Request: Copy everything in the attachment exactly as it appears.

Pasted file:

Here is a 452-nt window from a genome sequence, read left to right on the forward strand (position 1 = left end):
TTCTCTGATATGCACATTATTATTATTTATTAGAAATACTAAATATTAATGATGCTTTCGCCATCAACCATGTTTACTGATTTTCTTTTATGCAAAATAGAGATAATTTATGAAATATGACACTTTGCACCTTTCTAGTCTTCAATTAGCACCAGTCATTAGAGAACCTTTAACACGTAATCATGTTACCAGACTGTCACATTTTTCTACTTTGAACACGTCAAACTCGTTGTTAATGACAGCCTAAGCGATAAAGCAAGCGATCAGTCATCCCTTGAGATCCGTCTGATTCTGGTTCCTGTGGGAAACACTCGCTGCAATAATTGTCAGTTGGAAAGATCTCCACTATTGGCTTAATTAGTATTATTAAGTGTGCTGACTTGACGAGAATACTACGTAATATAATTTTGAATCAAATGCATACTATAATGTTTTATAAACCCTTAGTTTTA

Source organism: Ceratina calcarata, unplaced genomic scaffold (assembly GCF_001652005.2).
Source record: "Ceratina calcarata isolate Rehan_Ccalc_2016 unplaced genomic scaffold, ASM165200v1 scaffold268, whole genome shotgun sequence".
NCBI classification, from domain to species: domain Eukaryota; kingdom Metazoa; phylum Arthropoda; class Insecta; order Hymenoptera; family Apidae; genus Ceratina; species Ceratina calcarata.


Here is a 452-nt window from a genome sequence, read left to right on the forward strand (position 1 = left end):
TTCTCTGATATGCACATTATTATTATTTATTAGAAATACTAAATATTAATGATGCTTTCGCCATCAACCATGTTTACTGATTTTCTTTTATGCAAAATAGAGATAATTTATGAAATATGACACTTTGCACCTTTCTAGTCTTCAATTAGCACCAGTCATTAGAGAACCTTTAACACGTAATCATGTTACCAGACTGTCACATTTTTCTACTTTGAACACGTCAAACTCGTTGTTAATGACAGCCTAAGCGATAAAGCAAGCGATCAGTCATCCCTTGAGATCCGTCTGATTCTGGTTCCTGTGGGAAACACTCGCTGCAATAATTGTCAGTTGGAAAGATCTCCACTATTGGCTTAATTAGTATTATTAAGTGTGCTGACTTGACGAGAATACTACGTAATATAATTTTGAATCAAATGCATACTATAATGTTTTATAAACCCTTAGTTTTA

Source organism: Ceratina calcarata, unplaced genomic scaffold (assembly GCF_001652005.2).
Source record: "Ceratina calcarata isolate Rehan_Ccalc_2016 unplaced genomic scaffold, ASM165200v1 scaffold268, whole genome shotgun sequence".
NCBI classification, from domain to species: domain Eukaryota; kingdom Metazoa; phylum Arthropoda; class Insecta; order Hymenoptera; family Apidae; genus Ceratina; species Ceratina calcarata.